Information warfare

  • CybersecurityU.S. should promote international cybersecurity standardization: Interagency report

    A new draft report by an interagency working group lays out objectives and recommendations for enhancing the U.S. government’s coordination and participation in the development and use of international standards for cybersecurity. The report recommends the government make greater effort to coordinate the participation of its employees in international cybersecurity standards development to promote the cybersecurity and resiliency of U.S. information and communications systems and supporting infrastructures. These efforts should include increased training, collaborating with private industry and working to minimize risks to privacy.

  • CybersecurityRussia offers safe haven for a major botnet operator

    Recently the FBI offered a reward of $3 million for any useful information which will lead to the apprehension of Evgeniy Mikhailovich Bogachev. Bogachev is notorious for creating the Gameover Zeus botnet, which the FBI had successfully shut down in mid-2014, but the agency failed to capture Bogachev himself. In early 2015 Bogachev managed to restore Zeus.The hackers behind Zeus are believed to have stolen more than $100 million since3 2011. Experts worry that botnet may be used for more than stealing money, and may become a weapon of cyber warfare.

  • CybersecurityTeams chosen for the 2016 DARPA Cyber Grand Challenge final competition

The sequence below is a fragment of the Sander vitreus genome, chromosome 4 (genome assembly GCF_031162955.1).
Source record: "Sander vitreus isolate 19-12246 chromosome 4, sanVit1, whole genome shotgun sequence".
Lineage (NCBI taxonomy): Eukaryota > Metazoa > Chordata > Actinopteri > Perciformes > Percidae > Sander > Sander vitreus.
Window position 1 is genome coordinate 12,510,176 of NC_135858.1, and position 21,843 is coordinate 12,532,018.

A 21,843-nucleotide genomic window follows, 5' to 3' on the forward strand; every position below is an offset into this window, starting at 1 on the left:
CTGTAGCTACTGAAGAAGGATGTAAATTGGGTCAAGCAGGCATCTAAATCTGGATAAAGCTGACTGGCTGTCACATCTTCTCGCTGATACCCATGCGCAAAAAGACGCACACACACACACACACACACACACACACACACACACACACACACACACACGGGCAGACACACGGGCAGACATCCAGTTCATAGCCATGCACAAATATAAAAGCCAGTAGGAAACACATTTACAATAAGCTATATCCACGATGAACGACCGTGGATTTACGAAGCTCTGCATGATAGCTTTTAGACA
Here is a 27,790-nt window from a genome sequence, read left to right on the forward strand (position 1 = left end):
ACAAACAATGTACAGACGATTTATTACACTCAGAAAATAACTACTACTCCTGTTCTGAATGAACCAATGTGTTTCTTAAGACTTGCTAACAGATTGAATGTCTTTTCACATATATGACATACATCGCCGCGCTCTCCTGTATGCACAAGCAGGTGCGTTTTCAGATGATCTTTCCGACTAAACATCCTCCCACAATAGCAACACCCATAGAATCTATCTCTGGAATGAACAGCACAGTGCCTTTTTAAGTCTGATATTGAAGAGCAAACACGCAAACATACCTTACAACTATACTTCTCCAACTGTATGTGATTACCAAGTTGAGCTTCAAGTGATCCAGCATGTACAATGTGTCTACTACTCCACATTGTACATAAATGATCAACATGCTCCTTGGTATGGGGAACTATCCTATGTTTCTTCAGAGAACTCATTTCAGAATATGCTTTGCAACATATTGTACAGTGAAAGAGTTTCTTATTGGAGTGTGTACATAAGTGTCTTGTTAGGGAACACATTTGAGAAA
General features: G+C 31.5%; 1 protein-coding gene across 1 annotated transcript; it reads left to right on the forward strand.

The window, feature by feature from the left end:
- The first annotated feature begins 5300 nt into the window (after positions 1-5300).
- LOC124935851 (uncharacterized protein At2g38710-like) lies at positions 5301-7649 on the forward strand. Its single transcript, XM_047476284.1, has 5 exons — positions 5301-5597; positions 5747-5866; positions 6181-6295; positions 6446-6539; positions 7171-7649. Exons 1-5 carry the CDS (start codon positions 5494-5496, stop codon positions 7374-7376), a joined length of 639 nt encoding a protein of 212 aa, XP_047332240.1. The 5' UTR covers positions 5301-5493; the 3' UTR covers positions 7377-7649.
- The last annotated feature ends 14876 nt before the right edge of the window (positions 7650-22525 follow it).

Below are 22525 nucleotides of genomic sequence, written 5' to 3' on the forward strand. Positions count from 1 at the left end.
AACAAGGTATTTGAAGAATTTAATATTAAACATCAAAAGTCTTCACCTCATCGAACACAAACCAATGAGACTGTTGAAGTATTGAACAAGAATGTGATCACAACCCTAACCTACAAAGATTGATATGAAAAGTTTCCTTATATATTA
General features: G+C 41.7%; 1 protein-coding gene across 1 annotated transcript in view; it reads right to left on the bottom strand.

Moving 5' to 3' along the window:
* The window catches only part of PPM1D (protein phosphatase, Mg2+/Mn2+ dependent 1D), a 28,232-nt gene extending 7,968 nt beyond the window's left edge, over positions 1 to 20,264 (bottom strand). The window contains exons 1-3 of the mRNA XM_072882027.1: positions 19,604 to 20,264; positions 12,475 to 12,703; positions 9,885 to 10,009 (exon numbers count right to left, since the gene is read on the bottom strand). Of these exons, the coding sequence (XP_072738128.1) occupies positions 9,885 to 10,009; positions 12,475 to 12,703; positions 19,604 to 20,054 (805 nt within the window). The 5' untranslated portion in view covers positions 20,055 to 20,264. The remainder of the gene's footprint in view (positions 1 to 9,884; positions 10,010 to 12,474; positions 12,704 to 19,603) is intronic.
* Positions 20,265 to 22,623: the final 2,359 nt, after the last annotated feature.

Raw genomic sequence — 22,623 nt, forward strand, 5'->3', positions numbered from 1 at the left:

Seven teams from around the country have earned the right to play in the final competition of DARPA’s Cyber Grand Challenge (CGC), a first-of-its-kind tournament designed to speed the development of automated security systems able to defend against cyberattacks as fast as they are launched. The CGC winners will be handsomely rewarded, but DARPA says that more important than the prize money is the fact that it ignites the cybersecurity community’s belief that automated cybersecurity analysis and remediation are finally within reach.

  • CybersecurityDuqu 2.0: New, menacing programming concept

    In 2011, the security world was rocked by the announcement of a newly discovered virus named Stuxnet. This malware, unlike previous viruses, was targeted at one particular victim. That target was Iran’s nuclear program.Following on the heels of Stuxnet was a variant named Duqu.Duqu is different from Stuxnet, however, in that it was designed to gather information for future attacks, rather than perform the attack itself.There is evidence that the malware was used to gather information on the U.S. talks with Iran over the Iranian nuclear program.Since this worm is able to move laterally, and runs only in system memory, a given computer can be easily re-infected from elsewhere in the home network, without using any mechanisms that would provide persistence. Duqu 2.0 represents programming concepts never used before that make it extremely dangerous.

  • CybersecurityAbu Dhabi’s power system to be used for critical infrastructure cybersecurity study

    Abu Dhabi, UAE-based Masdar Institute of Science and Technology and MIT will use Abu Dhabi’s power system as a case study for developing a knowledge map of the power system and its cybersecurity shortcomings. The project is due to run for two years. At the end of this two year period, the collaborating institutions hope that data from the analysis of Abu Dhabi’s power system could be compared against data from the projects running concurrently in New York and Singapore to develop a comprehensive knowledge map, capable of being applied to critical infrastructure worldwide.

  • Cyber educationU.S. Cyber Challenge Eastern Regional Competition announces winner